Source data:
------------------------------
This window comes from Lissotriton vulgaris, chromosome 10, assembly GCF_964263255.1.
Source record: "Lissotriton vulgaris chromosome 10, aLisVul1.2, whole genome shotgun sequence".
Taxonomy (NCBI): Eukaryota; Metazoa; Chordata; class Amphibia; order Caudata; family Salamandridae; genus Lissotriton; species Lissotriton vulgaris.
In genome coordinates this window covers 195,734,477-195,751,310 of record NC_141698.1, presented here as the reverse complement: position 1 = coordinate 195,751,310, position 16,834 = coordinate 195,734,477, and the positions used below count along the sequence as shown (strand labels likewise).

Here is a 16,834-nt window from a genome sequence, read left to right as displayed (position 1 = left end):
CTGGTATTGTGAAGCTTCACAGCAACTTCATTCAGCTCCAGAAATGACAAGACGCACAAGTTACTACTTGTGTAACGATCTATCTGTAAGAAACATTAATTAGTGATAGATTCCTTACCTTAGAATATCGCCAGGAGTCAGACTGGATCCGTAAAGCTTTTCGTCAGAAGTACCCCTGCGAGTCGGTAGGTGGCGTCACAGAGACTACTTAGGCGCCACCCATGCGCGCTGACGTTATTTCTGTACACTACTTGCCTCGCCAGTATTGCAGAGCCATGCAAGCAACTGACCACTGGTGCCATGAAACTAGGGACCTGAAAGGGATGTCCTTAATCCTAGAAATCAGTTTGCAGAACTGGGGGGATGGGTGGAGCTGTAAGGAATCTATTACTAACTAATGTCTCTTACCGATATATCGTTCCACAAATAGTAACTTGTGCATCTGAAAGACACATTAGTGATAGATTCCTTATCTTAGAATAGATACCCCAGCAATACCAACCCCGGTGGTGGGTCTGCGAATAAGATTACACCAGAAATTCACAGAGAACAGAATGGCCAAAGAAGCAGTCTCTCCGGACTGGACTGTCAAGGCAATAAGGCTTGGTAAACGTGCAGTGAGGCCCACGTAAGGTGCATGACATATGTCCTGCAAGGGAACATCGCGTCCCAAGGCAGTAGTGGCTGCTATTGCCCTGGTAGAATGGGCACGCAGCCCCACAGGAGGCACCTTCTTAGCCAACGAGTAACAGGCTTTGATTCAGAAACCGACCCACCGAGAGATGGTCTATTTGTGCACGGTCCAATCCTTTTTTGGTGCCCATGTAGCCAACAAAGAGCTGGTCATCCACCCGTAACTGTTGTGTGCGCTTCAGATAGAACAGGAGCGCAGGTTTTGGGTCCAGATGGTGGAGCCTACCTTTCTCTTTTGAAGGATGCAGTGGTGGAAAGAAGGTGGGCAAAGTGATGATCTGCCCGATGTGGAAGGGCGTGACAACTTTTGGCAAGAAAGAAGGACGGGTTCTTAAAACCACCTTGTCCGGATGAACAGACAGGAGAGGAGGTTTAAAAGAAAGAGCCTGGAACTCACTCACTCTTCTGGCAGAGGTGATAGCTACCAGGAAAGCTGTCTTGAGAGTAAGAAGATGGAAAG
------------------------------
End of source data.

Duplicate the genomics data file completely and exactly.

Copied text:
This window comes from Lissotriton vulgaris, chromosome 10, assembly GCF_964263255.1.
Source record: "Lissotriton vulgaris chromosome 10, aLisVul1.2, whole genome shotgun sequence".
Taxonomy (NCBI): Eukaryota; Metazoa; Chordata; class Amphibia; order Caudata; family Salamandridae; genus Lissotriton; species Lissotriton vulgaris.
In genome coordinates this window covers 195,734,477-195,751,310 of record NC_141698.1, presented here as the reverse complement: position 1 = coordinate 195,751,310, position 16,834 = coordinate 195,734,477, and the positions used below count along the sequence as shown (strand labels likewise).

Here is a 16,834-nt window from a genome sequence, read left to right as displayed (position 1 = left end):
CTGGTATTGTGAAGCTTCACAGCAACTTCATTCAGCTCCAGAAATGACAAGACGCACAAGTTACTACTTGTGTAACGATCTATCTGTAAGAAACATTAATTAGTGATAGATTCCTTACCTTAGAATATCGCCAGGAGTCAGACTGGATCCGTAAAGCTTTTCGTCAGAAGTACCCCTGCGAGTCGGTAGGTGGCGTCACAGAGACTACTTAGGCGCCACCCATGCGCGCTGACGTTATTTCTGTACACTACTTGCCTCGCCAGTATTGCAGAGCCATGCAAGCAACTGACCACTGGTGCCATGAAACTAGGGACCTGAAAGGGATGTCCTTAATCCTAGAAATCAGTTTGCAGAACTGGGGGGATGGGTGGAGCTGTAAGGAATCTATTACTAACTAATGTCTCTTACCGATATATCGTTCCACAAATAGTAACTTGTGCATCTGAAAGACACATTAGTGATAGATTCCTTATCTTAGAATAGATACCCCAGCAATACCAACCCCGGTGGTGGGTCTGCGAATAAGATTACACCAGAAATTCACAGAGAACAGAATGGCCAAAGAAGCAGTCTCTCCGGACTGGACTGTCAAGGCAATAAGGCTTGGTAAACGTGCAGTGAGGCCCACGTAAGGTGCATGACATATGTCCTGCAAGGGAACATCGCGTCCCAAGGCAGTAGTGGCTGCTATTGCCCTGGTAGAATGGGCACGCAGCCCCACAGGAGGCACCTTCTTAGCCAACGAGTAACAGGCTTTGATTCAGAAACCGACCCACCGAGAGATGGTCTATTTGTGCACGGTCCAATCCTTTTTTGGTGCCCATGTAGCCAACAAAGAGCTGGTCATCCACCCGTAACTGTTGTGTGCGCTTCAGATAGAACAGGAGCGCAGGTTTTGGGTCCAGATGGTGGAGCCTACCTTTCTCTTTTGAAGGATGCAGTGGTGGAAAGAAGGTGGGCAAAGTGATGATCTGCCCGATGTGGAAGGGCGTGACAACTTTTGGCAAGAAAGAAGGACGGGTTCTTAAAACCACCTTGTCCGGATGAACAGACAGGAGAGGAGGTTTAAAAGAAAGAGCCTGGAACTCACTCACTCTTCTGGCAGAGGTGATAGCTACCAGGAAAGCTGTCTTGAGAGTAAGAAGATGGAAAG